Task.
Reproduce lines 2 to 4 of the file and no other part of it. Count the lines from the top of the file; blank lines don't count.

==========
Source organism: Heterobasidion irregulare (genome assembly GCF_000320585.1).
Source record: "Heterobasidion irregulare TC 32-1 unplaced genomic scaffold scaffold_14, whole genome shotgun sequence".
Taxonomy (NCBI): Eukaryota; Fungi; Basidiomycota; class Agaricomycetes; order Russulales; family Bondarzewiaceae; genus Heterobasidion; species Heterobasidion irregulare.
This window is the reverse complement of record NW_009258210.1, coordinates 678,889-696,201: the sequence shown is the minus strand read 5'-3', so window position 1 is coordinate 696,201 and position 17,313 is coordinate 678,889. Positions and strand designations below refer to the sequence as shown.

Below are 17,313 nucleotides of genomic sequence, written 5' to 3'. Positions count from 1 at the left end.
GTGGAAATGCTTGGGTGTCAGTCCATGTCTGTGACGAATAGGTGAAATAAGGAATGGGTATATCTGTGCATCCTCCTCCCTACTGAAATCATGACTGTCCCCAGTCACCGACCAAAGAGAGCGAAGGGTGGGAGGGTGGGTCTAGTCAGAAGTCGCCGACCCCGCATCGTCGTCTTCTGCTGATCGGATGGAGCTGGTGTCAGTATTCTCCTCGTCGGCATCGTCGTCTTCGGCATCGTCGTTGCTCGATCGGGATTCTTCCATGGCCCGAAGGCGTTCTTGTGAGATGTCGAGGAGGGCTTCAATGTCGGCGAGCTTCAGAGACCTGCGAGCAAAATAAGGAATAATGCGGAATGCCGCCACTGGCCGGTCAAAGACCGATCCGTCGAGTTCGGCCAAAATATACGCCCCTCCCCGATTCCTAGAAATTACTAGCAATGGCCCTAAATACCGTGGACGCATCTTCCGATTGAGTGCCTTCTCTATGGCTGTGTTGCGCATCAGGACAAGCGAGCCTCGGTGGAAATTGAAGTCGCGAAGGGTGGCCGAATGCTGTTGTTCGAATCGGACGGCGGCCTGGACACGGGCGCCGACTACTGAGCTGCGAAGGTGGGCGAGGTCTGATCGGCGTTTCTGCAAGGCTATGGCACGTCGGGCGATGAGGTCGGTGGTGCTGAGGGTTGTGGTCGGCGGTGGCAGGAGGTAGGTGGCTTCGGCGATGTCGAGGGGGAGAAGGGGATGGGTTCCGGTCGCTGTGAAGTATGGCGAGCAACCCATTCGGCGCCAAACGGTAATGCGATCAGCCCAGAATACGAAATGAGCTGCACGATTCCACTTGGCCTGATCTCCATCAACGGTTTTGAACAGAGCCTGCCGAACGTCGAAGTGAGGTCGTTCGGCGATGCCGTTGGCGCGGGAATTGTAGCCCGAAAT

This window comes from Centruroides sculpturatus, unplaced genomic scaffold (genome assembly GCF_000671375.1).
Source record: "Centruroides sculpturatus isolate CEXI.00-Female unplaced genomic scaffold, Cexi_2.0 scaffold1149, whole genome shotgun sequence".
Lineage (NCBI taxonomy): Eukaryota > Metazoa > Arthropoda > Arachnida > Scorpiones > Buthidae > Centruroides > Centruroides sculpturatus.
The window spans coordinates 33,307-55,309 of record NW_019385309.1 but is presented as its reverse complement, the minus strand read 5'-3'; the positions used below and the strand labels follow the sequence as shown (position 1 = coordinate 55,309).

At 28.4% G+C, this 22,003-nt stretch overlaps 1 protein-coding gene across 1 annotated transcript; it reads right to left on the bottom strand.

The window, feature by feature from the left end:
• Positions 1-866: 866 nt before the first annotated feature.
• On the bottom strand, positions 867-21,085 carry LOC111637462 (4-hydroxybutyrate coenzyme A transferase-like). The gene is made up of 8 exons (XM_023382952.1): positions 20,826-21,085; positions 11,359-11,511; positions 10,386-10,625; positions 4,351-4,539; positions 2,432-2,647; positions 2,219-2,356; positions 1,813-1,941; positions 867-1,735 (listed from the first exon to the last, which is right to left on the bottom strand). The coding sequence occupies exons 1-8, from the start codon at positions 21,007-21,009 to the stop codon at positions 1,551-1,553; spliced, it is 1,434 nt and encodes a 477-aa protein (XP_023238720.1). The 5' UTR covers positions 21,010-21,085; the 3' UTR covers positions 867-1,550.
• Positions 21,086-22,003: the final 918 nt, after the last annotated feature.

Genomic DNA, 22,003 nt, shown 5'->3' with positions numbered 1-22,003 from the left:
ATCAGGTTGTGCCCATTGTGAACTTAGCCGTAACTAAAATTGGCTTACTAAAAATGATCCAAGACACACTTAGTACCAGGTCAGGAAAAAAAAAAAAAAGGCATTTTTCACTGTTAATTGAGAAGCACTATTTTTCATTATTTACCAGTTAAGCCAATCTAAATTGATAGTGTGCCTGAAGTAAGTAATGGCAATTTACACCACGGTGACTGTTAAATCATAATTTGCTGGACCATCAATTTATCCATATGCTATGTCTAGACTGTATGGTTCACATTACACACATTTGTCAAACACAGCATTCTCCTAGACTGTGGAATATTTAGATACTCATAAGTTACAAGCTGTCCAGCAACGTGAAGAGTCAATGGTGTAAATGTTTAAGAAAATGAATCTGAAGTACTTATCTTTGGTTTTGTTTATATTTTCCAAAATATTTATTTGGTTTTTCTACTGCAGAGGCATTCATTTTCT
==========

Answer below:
Source record: "Heterobasidion irregulare TC 32-1 unplaced genomic scaffold scaffold_14, whole genome shotgun sequence".
Taxonomy (NCBI): Eukaryota; Fungi; Basidiomycota; class Agaricomycetes; order Russulales; family Bondarzewiaceae; genus Heterobasidion; species Heterobasidion irregulare.
This window is the reverse complement of record NW_009258210.1, coordinates 678,889-696,201: the sequence shown is the minus strand read 5'-3', so window position 1 is coordinate 696,201 and position 17,313 is coordinate 678,889. Positions and strand designations below refer to the sequence as shown.